A rising number of California parents are choosing to send their children to kindergarten without routine vaccinations, putting hundreds of elementary schools in the state at risk for outbreaks of childhood diseases eradicated in the U.S. years ago. Exemptions from vaccines -- which allow children to enroll in public and private schools without state-mandated shots -- have more than doubled since 1997, according to a Times analysis of state data obtained last week. The rise in unvaccinated children appears to be driven by affluent parents choosing not to immunize. Many do so because they fear the shots could trigger autism, a concern widely discredited in medical research. But with autism rates rising, some parents find that fear more worrisome than the chance that their child could contract diseases that, while now very rare in this country, can still be deadly.

In the decade since that episode, vaccine refusal has become a trend in many places, including Southern California. As a recent Times article shows, that trend is particularly marked in affluent areas. By now, most people know that many parents are refusing to vaccinate their children because they're scared that vaccines cause autism. They've heard the public rants of people who form a small but vocal and well-financed minority in the autism community and been frightened by them. Actress Jenny McCarthy, for example, who has had her share of appearances on "Larry King Live" and "The Oprah Winfrey Show," has screamed (literally) that she would rather children get measles than autism. At best, that's a false choice; at worst, it's a sick, horrible wish for her or anybody else's child.

Would you rather have your kids get measles or autism? That's the choice that anti-vaccine proponent Jenny McCarthy lays out on the talk show circuit. But in a LA Times column, pediatrician Rahul Parikh comments, "At best, that's a false choice; at worst, it's a sick, horrible wish for her or anybody else's child." He further observes, rightly, that the anti-vaccine movement has done a much better job communicating their agenda, and utilizing social media, than doctors have. That's one reason why their message is gaining traction and resonating with confused parents. And despite the staggering amount of evidence demonstrating the safety, vaccines will always have a target on their back. "After we spend millions of your healthcare dollars to disprove these hypotheses," Dr. Parikh writes, "they'll move the target to something else."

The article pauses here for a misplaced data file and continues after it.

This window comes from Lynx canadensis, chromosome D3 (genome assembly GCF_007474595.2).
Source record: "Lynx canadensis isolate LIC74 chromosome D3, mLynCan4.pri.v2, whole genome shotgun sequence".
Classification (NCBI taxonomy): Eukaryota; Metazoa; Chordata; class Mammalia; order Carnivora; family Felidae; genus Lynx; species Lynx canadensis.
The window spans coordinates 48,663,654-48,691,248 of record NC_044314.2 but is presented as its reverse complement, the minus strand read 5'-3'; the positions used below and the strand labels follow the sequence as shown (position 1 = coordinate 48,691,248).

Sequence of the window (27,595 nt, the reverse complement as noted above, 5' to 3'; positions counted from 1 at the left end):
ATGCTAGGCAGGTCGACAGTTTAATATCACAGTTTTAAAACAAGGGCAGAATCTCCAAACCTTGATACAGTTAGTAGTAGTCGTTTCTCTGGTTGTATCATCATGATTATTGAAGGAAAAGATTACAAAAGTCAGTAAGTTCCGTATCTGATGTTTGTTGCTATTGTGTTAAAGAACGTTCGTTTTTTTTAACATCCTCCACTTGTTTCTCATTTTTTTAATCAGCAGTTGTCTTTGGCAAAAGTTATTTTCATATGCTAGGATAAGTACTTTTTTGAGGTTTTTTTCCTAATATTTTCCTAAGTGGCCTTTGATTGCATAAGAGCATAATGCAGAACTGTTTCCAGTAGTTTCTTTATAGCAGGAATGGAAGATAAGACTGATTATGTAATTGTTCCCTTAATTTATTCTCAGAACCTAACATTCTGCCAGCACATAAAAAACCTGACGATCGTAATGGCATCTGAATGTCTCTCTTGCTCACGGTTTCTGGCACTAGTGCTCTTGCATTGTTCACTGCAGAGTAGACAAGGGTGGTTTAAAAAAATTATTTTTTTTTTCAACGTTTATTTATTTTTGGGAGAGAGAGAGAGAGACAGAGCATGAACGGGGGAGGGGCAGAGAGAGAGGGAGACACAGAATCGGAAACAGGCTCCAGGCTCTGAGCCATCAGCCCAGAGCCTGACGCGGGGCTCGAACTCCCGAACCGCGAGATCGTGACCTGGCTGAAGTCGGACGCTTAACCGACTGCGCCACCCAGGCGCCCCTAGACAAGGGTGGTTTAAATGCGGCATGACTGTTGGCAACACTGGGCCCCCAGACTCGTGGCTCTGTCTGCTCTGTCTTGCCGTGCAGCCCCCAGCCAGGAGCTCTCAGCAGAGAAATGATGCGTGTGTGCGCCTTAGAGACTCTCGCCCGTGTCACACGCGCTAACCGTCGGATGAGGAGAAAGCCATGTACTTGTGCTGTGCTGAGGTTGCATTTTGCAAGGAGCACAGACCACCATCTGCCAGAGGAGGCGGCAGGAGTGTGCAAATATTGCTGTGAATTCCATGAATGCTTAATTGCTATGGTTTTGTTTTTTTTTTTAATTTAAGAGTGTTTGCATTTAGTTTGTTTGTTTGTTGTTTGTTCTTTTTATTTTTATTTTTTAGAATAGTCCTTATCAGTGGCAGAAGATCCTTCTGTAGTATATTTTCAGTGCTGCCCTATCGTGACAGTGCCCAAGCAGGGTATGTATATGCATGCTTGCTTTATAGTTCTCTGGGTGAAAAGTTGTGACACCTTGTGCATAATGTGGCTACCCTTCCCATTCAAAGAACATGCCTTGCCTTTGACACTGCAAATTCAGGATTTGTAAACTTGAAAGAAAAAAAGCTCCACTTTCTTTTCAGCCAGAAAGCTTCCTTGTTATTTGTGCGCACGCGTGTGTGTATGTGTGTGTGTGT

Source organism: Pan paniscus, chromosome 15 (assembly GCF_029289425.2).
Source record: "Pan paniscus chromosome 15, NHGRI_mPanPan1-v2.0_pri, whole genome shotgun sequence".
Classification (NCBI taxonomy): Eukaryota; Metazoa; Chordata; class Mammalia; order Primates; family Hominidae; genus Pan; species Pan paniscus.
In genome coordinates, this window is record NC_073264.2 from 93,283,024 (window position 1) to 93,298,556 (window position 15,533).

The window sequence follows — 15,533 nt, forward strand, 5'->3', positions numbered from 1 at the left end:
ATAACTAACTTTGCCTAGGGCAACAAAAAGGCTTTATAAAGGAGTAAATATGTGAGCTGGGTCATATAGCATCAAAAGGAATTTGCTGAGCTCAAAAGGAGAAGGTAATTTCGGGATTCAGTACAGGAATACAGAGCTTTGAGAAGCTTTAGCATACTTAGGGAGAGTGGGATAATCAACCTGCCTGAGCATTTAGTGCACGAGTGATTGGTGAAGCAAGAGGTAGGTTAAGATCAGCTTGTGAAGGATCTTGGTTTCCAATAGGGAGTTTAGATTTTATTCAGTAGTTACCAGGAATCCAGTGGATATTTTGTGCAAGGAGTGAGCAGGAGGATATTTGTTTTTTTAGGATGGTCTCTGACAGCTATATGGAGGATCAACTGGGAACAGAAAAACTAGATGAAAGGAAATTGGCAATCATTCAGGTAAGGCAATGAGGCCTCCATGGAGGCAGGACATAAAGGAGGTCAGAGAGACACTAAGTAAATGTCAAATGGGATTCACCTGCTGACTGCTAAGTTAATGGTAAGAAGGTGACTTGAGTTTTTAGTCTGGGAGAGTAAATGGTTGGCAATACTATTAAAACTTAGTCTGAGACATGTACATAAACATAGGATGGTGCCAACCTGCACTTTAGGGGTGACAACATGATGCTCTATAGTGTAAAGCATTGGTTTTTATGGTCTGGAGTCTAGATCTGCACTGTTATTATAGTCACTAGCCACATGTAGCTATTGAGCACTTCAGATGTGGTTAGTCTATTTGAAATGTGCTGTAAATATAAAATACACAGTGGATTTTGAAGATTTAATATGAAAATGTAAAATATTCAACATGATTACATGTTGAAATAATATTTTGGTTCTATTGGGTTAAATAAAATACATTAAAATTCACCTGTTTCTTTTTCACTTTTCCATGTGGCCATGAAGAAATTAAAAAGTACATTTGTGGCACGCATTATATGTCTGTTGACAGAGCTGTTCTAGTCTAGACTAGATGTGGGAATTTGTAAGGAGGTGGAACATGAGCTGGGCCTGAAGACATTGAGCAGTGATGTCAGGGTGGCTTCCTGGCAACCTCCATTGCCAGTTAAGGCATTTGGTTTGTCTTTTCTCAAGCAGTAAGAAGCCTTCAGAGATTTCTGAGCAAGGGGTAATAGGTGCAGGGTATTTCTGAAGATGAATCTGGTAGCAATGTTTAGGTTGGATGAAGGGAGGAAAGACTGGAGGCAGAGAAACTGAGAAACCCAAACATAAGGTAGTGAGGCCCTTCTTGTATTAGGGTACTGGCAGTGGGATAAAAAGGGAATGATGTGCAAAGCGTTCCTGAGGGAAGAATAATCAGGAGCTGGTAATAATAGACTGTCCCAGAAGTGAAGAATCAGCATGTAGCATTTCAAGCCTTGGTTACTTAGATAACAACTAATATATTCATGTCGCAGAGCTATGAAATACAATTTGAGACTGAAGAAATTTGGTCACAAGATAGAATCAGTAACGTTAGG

For the past couple years, there’s been a steady march toward making adult cells mimic embryonic stem cells. Success could ultimately defuse the debate over destroying embryos to harvest the stem cells, which have the ability to transform into any type of human cell, and which scientists think may someday be of great therapeutic benefit. The latest step was reported today, when scientists described a new method that gave adult mouse cells the characteristics of embryonic cells. The key advance this time: They reprogrammed the cells using proteins instead of genes. That could be important, because using genes created risks of unintended genetic mutations. Here’s the paper from the symmetrically named journal Cell Stem Cell.

1 comment: